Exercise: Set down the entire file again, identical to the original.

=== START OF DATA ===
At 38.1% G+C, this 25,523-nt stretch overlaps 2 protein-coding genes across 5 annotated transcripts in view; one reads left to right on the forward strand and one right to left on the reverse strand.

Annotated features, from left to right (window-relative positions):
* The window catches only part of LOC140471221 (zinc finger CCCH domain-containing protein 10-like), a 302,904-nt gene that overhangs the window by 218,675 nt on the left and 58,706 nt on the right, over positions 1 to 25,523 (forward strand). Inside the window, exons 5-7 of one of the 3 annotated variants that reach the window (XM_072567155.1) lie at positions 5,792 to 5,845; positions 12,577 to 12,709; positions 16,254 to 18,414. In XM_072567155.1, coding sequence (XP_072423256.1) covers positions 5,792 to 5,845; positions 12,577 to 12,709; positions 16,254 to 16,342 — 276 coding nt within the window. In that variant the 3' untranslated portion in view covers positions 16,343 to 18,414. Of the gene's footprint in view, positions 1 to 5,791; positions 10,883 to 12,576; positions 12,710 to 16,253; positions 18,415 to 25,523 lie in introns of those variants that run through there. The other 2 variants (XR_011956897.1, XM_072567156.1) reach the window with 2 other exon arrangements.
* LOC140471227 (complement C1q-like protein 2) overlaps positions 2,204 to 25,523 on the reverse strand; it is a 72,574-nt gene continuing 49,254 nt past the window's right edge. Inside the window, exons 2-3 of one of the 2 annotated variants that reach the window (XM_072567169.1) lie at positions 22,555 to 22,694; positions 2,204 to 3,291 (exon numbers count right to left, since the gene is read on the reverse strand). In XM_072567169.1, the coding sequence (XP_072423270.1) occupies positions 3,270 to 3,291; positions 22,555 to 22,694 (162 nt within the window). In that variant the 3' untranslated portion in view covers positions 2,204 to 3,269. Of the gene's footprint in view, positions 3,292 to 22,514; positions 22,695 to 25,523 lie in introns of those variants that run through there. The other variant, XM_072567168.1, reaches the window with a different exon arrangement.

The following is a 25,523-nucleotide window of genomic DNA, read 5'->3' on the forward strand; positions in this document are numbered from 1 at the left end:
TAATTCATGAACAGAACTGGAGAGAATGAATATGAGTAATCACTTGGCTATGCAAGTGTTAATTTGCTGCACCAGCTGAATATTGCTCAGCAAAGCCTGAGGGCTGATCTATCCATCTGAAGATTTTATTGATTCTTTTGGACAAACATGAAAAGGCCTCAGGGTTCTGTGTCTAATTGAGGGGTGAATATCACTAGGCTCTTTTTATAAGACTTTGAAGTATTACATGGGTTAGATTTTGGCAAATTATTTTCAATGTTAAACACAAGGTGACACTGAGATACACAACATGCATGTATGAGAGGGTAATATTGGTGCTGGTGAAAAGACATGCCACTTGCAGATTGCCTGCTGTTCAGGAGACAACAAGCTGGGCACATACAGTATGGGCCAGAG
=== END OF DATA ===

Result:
At 38.1% G+C, this 25,523-nt stretch overlaps 2 protein-coding genes across 5 annotated transcripts in view; one reads left to right on the forward strand and one right to left on the reverse strand.

Annotated features, from left to right (window-relative positions):
* The window catches only part of LOC140471221 (zinc finger CCCH domain-containing protein 10-like), a 302,904-nt gene that overhangs the window by 218,675 nt on the left and 58,706 nt on the right, over positions 1 to 25,523 (forward strand). Inside the window, exons 5-7 of one of the 3 annotated variants that reach the window (XM_072567155.1) lie at positions 5,792 to 5,845; positions 12,577 to 12,709; positions 16,254 to 18,414. In XM_072567155.1, coding sequence (XP_072423256.1) covers positions 5,792 to 5,845; positions 12,577 to 12,709; positions 16,254 to 16,342 — 276 coding nt within the window. In that variant the 3' untranslated portion in view covers positions 16,343 to 18,414. Of the gene's footprint in view, positions 1 to 5,791; positions 10,883 to 12,576; positions 12,710 to 16,253; positions 18,415 to 25,523 lie in introns of those variants that run through there. The other 2 variants (XR_011956897.1, XM_072567156.1) reach the window with 2 other exon arrangements.
* LOC140471227 (complement C1q-like protein 2) overlaps positions 2,204 to 25,523 on the reverse strand; it is a 72,574-nt gene continuing 49,254 nt past the window's right edge. Inside the window, exons 2-3 of one of the 2 annotated variants that reach the window (XM_072567169.1) lie at positions 22,555 to 22,694; positions 2,204 to 3,291 (exon numbers count right to left, since the gene is read on the reverse strand). In XM_072567169.1, the coding sequence (XP_072423270.1) occupies positions 3,270 to 3,291; positions 22,555 to 22,694 (162 nt within the window). In that variant the 3' untranslated portion in view covers positions 2,204 to 3,269. Of the gene's footprint in view, positions 3,292 to 22,514; positions 22,695 to 25,523 lie in introns of those variants that run through there. The other variant, XM_072567168.1, reaches the window with a different exon arrangement.

The following is a 25,523-nucleotide window of genomic DNA, read 5'->3' on the forward strand; positions in this document are numbered from 1 at the left end:
TAATTCATGAACAGAACTGGAGAGAATGAATATGAGTAATCACTTGGCTATGCAAGTGTTAATTTGCTGCACCAGCTGAATATTGCTCAGCAAAGCCTGAGGGCTGATCTATCCATCTGAAGATTTTATTGATTCTTTTGGACAAACATGAAAAGGCCTCAGGGTTCTGTGTCTAATTGAGGGGTGAATATCACTAGGCTCTTTTTATAAGACTTTGAAGTATTACATGGGTTAGATTTTGGCAAATTATTTTCAATGTTAAACACAAGGTGACACTGAGATACACAACATGCATGTATGAGAGGGTAATATTGGTGCTGGTGAAAAGACATGCCACTTGCAGATTGCCTGCTGTTCAGGAGACAACAAGCTGGGCACATACAGTATGGGCCAGAG